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China and the DRC Resolve Mining Deal Dispute

A potential rift between China and the Democratic Republic of Congo (DRC) has been averted as the Congolese government successfully addressed a controversial mining deal with China. 

The deal, signed sixteen years ago, had recently raised concerns and strained relations between the two nations.

Government officials from the DRC revealed that open discussions with Beijing led to a revised agreement. President Felix Tshisekedi’s administration had accused China of extracting essential metals from the DRC without adequately supporting local communities.

On January 29, officials announced the new $5.8 billion deal, with specific requirements for Chinese mining companies to contribute to local infrastructure development for Congolese residents. 

The revised contract mandates Chinese firms to pay nearly $6 billion over the next 20 years, a significant increase from the previous $1.2 billion over 15 years.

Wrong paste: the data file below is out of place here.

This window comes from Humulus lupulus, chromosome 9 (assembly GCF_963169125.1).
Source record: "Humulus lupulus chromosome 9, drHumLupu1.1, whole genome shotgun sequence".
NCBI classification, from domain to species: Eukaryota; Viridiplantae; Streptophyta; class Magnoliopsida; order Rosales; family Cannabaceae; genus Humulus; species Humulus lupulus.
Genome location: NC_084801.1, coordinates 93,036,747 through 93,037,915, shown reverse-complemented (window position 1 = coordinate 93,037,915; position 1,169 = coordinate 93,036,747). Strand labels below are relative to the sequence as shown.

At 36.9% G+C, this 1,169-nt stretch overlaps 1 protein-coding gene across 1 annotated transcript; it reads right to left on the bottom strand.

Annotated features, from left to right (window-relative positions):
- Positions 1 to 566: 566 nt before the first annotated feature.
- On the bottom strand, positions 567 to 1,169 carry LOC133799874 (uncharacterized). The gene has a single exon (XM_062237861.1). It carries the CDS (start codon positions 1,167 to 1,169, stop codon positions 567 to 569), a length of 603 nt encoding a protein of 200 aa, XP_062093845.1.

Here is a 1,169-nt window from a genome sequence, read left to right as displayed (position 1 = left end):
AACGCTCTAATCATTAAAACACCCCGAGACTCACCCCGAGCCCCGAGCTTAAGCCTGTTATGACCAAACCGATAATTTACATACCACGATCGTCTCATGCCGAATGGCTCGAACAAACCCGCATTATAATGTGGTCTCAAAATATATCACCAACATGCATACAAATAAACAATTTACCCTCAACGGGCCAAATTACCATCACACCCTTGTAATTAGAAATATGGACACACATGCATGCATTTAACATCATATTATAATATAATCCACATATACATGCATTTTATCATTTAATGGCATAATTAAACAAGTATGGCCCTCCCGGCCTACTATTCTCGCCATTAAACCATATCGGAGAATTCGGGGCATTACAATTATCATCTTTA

According to André Wameso, Deputy Director of Cabinet for President Tshisekedi, Chinese companies committed to constructing 7,000 kilometers of roads in the DRC, valued at $7 billion, over the next two decades. 

The Chinese side has agreed to build 650 kilometers of roads worth $624 million in 2024 alone, with annual financing of $324 million for road construction.

The renegotiated contract also involves tax exemptions of approximately $100 million, and the DRC is set to benefit from $240 million in royalties on Sicomines’ annual turnover, a company managing mining earnings under the arrangement. 

The new terms give the Congolese side a larger stake in the company, addressing previous imbalances.

Source: Business Insider Africa

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